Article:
What we eat and how we feel is very related and important to know how it effects us.
Imagine that a calm, happy life could be served on a breakfast, lunch or dinner plate, even in a brown bag. According to some, it can be.
You won’t find it in a fast-food hamburger box or a vending machine. But more and more research shows there is a correlation between good food and good mood.
“It’s a fast-food nation, and we don’t always take the time to make the connection between what we eat and how we feel,” says Kristy Lewis, a naturopathic doctor at Pure Med Naturopathic Centre in Ottawa.
“We live in a society where people want to take a quick pill, whereas conscious nutrition is a lot of work.”
Aggression is a behavior that many food experts say can be altered by diet. What we eat can even affect our sense of right and wrong.
“Food is not just something that fills our stomach. It’s very active biologically and chemically, and it affects us,” says Jack Challem, Montreal-born author of The Food-Mood Solution. “Your body needs vitamins, protein and other nutrients to make the brain chemicals that help you think clearly, maintain a good mood and act in socially acceptable ways.
Among the foods that cause aggressive behavior, says Challem, are “junk fats” or trans fats.
“Sixty per cent of the brain is fat, so if you consume junk fats, you’re putting a high percentage of junk fats into your brain, and that impedes the way brain cells communicate with each other.”
While the science of food and mood is still evolving, foods linked to allergies are also on the list of suspect aggressor foods, says Lewis.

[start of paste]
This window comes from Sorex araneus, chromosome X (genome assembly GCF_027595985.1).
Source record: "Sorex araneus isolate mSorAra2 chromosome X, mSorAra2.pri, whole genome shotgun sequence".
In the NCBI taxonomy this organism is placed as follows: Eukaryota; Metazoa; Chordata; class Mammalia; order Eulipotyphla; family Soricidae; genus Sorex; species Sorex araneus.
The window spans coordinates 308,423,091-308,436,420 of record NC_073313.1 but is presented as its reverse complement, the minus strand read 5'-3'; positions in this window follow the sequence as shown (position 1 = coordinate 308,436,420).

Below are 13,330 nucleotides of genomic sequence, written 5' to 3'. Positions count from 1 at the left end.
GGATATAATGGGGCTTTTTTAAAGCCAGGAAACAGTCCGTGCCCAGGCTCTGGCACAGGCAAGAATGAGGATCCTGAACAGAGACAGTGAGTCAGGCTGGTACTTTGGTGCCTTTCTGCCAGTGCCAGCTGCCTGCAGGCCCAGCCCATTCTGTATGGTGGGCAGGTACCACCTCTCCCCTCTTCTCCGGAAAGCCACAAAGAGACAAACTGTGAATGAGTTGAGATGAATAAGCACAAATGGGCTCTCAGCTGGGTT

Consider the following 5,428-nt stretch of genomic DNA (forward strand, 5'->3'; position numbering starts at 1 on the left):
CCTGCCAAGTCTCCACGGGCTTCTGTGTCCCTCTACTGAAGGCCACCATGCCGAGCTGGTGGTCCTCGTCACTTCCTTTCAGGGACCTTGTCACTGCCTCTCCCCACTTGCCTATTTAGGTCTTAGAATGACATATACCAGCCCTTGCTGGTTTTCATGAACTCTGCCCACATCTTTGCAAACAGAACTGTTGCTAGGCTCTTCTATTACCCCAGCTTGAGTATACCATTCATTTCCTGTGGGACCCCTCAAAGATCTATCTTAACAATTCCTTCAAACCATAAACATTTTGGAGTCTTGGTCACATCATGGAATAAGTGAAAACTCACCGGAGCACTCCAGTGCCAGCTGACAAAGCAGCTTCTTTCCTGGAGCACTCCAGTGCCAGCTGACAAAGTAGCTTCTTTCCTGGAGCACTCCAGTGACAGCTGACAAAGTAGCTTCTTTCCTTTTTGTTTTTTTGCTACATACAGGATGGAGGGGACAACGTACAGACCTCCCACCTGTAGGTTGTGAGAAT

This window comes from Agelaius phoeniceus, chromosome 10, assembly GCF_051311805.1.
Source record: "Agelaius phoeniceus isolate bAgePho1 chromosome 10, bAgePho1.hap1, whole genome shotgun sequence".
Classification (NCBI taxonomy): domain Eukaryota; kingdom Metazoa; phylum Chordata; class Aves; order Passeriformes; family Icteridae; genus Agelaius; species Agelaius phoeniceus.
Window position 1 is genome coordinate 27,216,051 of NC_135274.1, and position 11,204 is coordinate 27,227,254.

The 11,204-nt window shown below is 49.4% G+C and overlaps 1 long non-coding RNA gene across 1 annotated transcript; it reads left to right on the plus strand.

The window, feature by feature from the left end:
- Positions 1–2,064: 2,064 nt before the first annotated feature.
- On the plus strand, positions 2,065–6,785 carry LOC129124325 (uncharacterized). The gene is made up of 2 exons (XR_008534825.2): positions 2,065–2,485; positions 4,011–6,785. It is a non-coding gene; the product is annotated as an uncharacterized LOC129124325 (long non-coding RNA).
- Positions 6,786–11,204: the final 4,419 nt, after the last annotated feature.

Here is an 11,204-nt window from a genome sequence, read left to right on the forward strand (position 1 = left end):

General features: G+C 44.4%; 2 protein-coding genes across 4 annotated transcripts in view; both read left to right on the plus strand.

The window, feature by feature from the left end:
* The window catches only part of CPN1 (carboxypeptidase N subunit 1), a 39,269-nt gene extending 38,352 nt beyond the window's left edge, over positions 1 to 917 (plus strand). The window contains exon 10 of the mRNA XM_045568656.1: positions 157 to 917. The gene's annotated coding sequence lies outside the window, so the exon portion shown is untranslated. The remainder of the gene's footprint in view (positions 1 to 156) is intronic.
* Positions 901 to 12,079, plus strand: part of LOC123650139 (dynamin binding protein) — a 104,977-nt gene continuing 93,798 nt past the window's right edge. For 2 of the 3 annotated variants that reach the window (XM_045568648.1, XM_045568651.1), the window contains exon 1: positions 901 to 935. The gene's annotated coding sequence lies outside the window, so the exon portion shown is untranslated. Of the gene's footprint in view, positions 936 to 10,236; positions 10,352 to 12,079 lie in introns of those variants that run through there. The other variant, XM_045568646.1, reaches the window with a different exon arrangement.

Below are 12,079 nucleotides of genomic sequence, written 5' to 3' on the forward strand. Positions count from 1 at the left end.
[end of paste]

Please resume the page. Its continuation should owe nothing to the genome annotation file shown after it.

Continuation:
“Casein, which is found in dairy, and gluten in wheat are two culprits. According to some theories, some people get a toxic effect, creating a substance in the body that leads to aggression or the inability to control behavior.”
Manufactured chemicals like aspartame and monosodium glutamate (MSG) can also be temper igniters, Lewis says. She suggests nixing foods like instant soups and sauces that contain MSG, plus foods with artificial coloring and low-cal sweeteners.
Aggressive behavior can also be related to low blood sugar, so experts recommend eating more small meals of whole grains, protein and vegetables to keep levels in balance and avoiding refined carbohydrates such as bread, fruit juices and pastries that cause levels to yo-yo.
On the sunny side, some foods dissipate aggression.
“There is evidence that omega-3 fats help improve depression and aggression as well,” says Mona Moorhouse, clinical dietitian at the Royal Ottawa Hospital. Adding protein, high-fiber vegetables and B vitamins to your diet are also good mood bets.
Lewis says when diet is altered, improvements in aggression are tangible, often seen within two weeks.
To assess whether you have food-related aggressive feelings, she recommends keeping a journal. Jot down what you eat and when, and your patterns of aggression during your day.
Lewis also recommends supplements such as 5-HTP, which boosts the brain’s feel-good chemical serotonin, or GABA, which induces relaxation and inhibits overstimulating the brain.
If a good diet and supplementation still do nothing for your nefarious outbursts, you could check with your physician. You might be having trouble absorbing nutrients. Or perhaps it’s just time to take some anger management classes.
FOODS LINKED TO AGGRESSION
Sugar: While carbohydrates initially boost mood by activating serotonin, you’ll also crash quickly after consuming them, making you feel cranky.
Caffeine: While caffeine improves alertness in the short term, the crash that follows can make you irritable.
Alcohol: Alcohol weakens brain functions that normally restrain impulsive behaviors such as excessive aggression.
Wheat and milk: The main allergic response to wheat and casein in milk products is possible brain inflammation, which can cause hostility.
MSG and artificial sweeteners: Their ingredients can heighten reactions, including aggressive feelings.
FOODS THAT COMBAT AGGRESSION
Peanuts, pumpkin seeds, walnuts, almonds, artichokes, spinach, turkey, soy, parmesan cheese, gelatin, mozzarella, peaches, red peppers, papaya, corn, sunflower seeds, lentils, carrots, turnip, squash, broccoli, oats, avocado, potatoes, bran, banana, kidney beans, peas, tomato juice.